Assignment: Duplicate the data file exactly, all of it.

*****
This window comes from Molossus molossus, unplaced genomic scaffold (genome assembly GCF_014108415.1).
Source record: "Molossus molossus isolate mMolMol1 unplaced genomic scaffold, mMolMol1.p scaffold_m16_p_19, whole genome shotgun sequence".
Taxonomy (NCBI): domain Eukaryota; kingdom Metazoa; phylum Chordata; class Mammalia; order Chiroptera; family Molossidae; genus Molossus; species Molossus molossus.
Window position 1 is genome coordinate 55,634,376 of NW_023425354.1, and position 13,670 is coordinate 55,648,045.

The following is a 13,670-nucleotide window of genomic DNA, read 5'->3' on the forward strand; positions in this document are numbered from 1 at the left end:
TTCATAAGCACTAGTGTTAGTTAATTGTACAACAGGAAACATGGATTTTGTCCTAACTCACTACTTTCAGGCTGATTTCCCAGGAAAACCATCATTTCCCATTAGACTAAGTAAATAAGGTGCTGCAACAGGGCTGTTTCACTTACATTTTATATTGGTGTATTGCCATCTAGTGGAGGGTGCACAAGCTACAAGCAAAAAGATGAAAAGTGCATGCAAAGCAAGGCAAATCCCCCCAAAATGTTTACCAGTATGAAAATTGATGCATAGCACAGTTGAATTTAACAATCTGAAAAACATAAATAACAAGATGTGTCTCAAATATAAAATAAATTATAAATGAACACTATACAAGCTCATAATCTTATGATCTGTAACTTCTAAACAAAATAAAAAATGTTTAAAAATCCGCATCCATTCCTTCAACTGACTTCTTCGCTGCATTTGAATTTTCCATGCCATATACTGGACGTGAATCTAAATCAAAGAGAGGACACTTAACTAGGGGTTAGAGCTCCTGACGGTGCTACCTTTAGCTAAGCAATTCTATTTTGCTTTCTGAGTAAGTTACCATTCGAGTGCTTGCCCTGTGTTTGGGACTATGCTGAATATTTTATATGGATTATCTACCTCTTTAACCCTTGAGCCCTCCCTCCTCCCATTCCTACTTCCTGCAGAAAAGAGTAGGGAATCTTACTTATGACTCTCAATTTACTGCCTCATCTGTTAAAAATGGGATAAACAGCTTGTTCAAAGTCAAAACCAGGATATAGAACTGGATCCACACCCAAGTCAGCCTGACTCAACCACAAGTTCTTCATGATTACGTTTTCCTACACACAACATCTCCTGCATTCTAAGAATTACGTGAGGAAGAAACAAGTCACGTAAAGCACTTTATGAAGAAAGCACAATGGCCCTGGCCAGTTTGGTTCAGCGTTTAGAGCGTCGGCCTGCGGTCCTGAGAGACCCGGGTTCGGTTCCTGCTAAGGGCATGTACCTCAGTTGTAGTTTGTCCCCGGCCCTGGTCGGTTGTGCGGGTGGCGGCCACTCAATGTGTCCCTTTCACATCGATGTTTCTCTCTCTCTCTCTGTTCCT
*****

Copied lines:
This window comes from Molossus molossus, unplaced genomic scaffold (genome assembly GCF_014108415.1).
Source record: "Molossus molossus isolate mMolMol1 unplaced genomic scaffold, mMolMol1.p scaffold_m16_p_19, whole genome shotgun sequence".
Taxonomy (NCBI): domain Eukaryota; kingdom Metazoa; phylum Chordata; class Mammalia; order Chiroptera; family Molossidae; genus Molossus; species Molossus molossus.
Window position 1 is genome coordinate 55,634,376 of NW_023425354.1, and position 13,670 is coordinate 55,648,045.

The following is a 13,670-nucleotide window of genomic DNA, read 5'->3' on the forward strand; positions in this document are numbered from 1 at the left end:
TTCATAAGCACTAGTGTTAGTTAATTGTACAACAGGAAACATGGATTTTGTCCTAACTCACTACTTTCAGGCTGATTTCCCAGGAAAACCATCATTTCCCATTAGACTAAGTAAATAAGGTGCTGCAACAGGGCTGTTTCACTTACATTTTATATTGGTGTATTGCCATCTAGTGGAGGGTGCACAAGCTACAAGCAAAAAGATGAAAAGTGCATGCAAAGCAAGGCAAATCCCCCCAAAATGTTTACCAGTATGAAAATTGATGCATAGCACAGTTGAATTTAACAATCTGAAAAACATAAATAACAAGATGTGTCTCAAATATAAAATAAATTATAAATGAACACTATACAAGCTCATAATCTTATGATCTGTAACTTCTAAACAAAATAAAAAATGTTTAAAAATCCGCATCCATTCCTTCAACTGACTTCTTCGCTGCATTTGAATTTTCCATGCCATATACTGGACGTGAATCTAAATCAAAGAGAGGACACTTAACTAGGGGTTAGAGCTCCTGACGGTGCTACCTTTAGCTAAGCAATTCTATTTTGCTTTCTGAGTAAGTTACCATTCGAGTGCTTGCCCTGTGTTTGGGACTATGCTGAATATTTTATATGGATTATCTACCTCTTTAACCCTTGAGCCCTCCCTCCTCCCATTCCTACTTCCTGCAGAAAAGAGTAGGGAATCTTACTTATGACTCTCAATTTACTGCCTCATCTGTTAAAAATGGGATAAACAGCTTGTTCAAAGTCAAAACCAGGATATAGAACTGGATCCACACCCAAGTCAGCCTGACTCAACCACAAGTTCTTCATGATTACGTTTTCCTACACACAACATCTCCTGCATTCTAAGAATTACGTGAGGAAGAAACAAGTCACGTAAAGCACTTTATGAAGAAAGCACAATGGCCCTGGCCAGTTTGGTTCAGCGTTTAGAGCGTCGGCCTGCGGTCCTGAGAGACCCGGGTTCGGTTCCTGCTAAGGGCATGTACCTCAGTTGTAGTTTGTCCCCGGCCCTGGTCGGTTGTGCGGGTGGCGGCCACTCAATGTGTCCCTTTCACATCGATGTTTCTCTCTCTCTCTCTGTTCCT